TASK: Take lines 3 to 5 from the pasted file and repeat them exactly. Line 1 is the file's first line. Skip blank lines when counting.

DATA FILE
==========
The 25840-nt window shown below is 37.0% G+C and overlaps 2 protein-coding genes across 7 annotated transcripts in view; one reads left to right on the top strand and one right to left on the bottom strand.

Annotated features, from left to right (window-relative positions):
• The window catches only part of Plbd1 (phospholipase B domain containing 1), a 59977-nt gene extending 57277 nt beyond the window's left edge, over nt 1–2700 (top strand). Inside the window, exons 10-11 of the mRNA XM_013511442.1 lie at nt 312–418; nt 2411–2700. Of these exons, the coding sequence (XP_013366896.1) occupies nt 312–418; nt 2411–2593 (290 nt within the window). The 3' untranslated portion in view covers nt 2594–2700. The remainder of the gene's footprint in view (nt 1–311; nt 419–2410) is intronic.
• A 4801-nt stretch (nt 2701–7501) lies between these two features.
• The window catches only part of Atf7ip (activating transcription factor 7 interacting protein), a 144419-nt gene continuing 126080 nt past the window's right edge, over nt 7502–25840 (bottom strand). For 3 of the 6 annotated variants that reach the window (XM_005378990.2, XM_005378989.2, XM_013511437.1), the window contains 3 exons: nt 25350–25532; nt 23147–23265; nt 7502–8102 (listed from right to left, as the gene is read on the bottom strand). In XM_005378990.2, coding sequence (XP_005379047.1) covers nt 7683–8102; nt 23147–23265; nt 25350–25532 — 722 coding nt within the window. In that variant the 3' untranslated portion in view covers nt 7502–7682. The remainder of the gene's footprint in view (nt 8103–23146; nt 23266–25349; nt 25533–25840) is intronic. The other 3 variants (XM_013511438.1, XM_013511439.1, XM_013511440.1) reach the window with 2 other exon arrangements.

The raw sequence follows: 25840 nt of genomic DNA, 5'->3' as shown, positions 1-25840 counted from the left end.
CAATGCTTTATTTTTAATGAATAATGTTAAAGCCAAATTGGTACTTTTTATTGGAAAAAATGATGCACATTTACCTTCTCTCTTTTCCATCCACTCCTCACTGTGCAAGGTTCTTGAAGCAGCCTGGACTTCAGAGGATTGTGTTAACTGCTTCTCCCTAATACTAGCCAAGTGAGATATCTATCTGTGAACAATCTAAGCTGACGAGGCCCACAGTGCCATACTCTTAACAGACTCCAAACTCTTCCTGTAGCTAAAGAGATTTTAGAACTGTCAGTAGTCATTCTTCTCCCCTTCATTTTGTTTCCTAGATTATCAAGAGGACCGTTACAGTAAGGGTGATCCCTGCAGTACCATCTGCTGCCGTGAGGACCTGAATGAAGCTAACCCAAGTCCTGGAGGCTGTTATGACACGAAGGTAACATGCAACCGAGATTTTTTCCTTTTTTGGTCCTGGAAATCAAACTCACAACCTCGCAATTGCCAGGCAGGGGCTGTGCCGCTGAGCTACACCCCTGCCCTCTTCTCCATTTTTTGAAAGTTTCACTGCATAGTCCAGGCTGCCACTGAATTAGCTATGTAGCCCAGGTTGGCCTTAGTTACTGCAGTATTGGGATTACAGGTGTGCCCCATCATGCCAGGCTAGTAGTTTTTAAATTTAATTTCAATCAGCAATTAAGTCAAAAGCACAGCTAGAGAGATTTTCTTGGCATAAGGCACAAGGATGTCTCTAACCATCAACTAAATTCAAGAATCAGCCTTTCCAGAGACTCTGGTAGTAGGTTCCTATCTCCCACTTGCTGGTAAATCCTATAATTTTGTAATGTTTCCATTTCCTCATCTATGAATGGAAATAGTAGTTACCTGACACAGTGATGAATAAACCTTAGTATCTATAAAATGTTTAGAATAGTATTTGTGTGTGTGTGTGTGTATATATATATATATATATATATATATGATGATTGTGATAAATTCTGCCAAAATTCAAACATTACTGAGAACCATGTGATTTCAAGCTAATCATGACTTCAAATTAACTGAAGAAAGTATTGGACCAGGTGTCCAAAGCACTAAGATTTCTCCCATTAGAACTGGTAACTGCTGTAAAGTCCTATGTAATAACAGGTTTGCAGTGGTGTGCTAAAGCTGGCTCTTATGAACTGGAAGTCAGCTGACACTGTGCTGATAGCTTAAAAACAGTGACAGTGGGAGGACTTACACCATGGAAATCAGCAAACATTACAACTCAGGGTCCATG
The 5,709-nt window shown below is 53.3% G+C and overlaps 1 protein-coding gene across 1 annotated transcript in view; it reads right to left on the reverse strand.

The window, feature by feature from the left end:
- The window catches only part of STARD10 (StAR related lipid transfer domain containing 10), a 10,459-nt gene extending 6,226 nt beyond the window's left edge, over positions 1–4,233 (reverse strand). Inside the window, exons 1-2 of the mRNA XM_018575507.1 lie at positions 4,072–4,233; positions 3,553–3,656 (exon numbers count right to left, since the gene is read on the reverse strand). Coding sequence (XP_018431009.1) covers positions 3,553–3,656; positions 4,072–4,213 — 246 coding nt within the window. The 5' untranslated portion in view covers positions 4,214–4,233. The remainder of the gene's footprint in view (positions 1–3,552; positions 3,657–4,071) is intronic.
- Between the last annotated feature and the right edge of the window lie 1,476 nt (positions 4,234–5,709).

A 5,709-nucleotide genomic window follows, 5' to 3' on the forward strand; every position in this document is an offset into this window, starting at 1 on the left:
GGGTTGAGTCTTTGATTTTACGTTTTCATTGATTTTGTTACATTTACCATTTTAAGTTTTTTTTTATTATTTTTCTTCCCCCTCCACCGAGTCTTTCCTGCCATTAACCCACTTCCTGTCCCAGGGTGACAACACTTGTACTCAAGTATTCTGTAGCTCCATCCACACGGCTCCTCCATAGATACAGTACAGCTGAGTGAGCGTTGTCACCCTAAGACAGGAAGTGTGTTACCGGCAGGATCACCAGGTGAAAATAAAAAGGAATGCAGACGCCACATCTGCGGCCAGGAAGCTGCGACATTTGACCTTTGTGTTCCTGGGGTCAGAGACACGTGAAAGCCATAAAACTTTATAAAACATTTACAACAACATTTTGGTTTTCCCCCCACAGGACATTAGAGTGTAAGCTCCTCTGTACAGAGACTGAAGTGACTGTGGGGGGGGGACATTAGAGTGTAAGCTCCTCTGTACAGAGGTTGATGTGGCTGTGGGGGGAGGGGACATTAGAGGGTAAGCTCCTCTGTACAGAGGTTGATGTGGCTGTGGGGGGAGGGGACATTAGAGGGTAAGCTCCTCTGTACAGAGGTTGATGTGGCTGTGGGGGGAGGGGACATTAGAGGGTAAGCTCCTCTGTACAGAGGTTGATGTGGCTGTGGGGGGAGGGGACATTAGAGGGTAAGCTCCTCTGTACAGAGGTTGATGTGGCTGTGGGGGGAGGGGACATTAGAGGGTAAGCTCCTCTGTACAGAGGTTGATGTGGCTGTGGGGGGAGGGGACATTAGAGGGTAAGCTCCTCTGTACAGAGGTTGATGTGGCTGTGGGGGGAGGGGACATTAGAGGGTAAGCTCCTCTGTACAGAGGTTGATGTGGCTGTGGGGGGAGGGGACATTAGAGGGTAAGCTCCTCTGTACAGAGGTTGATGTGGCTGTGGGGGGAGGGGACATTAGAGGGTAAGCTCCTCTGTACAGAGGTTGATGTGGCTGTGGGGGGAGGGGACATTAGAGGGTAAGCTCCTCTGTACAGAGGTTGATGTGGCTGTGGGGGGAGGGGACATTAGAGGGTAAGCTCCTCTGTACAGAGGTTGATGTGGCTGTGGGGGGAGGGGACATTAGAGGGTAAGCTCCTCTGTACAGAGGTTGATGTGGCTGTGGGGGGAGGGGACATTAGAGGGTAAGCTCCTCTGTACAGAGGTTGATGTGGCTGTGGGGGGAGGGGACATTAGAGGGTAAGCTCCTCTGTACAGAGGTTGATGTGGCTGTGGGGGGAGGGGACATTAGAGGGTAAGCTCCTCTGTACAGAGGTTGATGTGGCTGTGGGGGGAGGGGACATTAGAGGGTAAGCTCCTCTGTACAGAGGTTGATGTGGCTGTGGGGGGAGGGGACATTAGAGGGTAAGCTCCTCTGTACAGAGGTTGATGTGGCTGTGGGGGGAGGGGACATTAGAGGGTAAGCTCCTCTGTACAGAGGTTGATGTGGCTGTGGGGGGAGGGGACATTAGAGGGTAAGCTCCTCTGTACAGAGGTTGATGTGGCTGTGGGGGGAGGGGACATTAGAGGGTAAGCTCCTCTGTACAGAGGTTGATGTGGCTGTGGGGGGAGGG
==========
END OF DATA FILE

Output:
• The window catches only part of Plbd1 (phospholipase B domain containing 1), a 59977-nt gene extending 57277 nt beyond the window's left edge, over nt 1–2700 (top strand). Inside the window, exons 10-11 of the mRNA XM_013511442.1 lie at nt 312–418; nt 2411–2700. Of these exons, the coding sequence (XP_013366896.1) occupies nt 312–418; nt 2411–2593 (290 nt within the window). The 3' untranslated portion in view covers nt 2594–2700. The remainder of the gene's footprint in view (nt 1–311; nt 419–2410) is intronic.
• A 4801-nt stretch (nt 2701–7501) lies between these two features.
• The window catches only part of Atf7ip (activating transcription factor 7 interacting protein), a 144419-nt gene continuing 126080 nt past the window's right edge, over nt 7502–25840 (bottom strand). For 3 of the 6 annotated variants that reach the window (XM_005378990.2, XM_005378989.2, XM_013511437.1), the window contains 3 exons: nt 25350–25532; nt 23147–23265; nt 7502–8102 (listed from right to left, as the gene is read on the bottom strand). In XM_005378990.2, coding sequence (XP_005379047.1) covers nt 7683–8102; nt 23147–23265; nt 25350–25532 — 722 coding nt within the window. In that variant the 3' untranslated portion in view covers nt 7502–7682. The remainder of the gene's footprint in view (nt 8103–23146; nt 23266–25349; nt 25533–25840) is intronic. The other 3 variants (XM_013511438.1, XM_013511439.1, XM_013511440.1) reach the window with 2 other exon arrangements.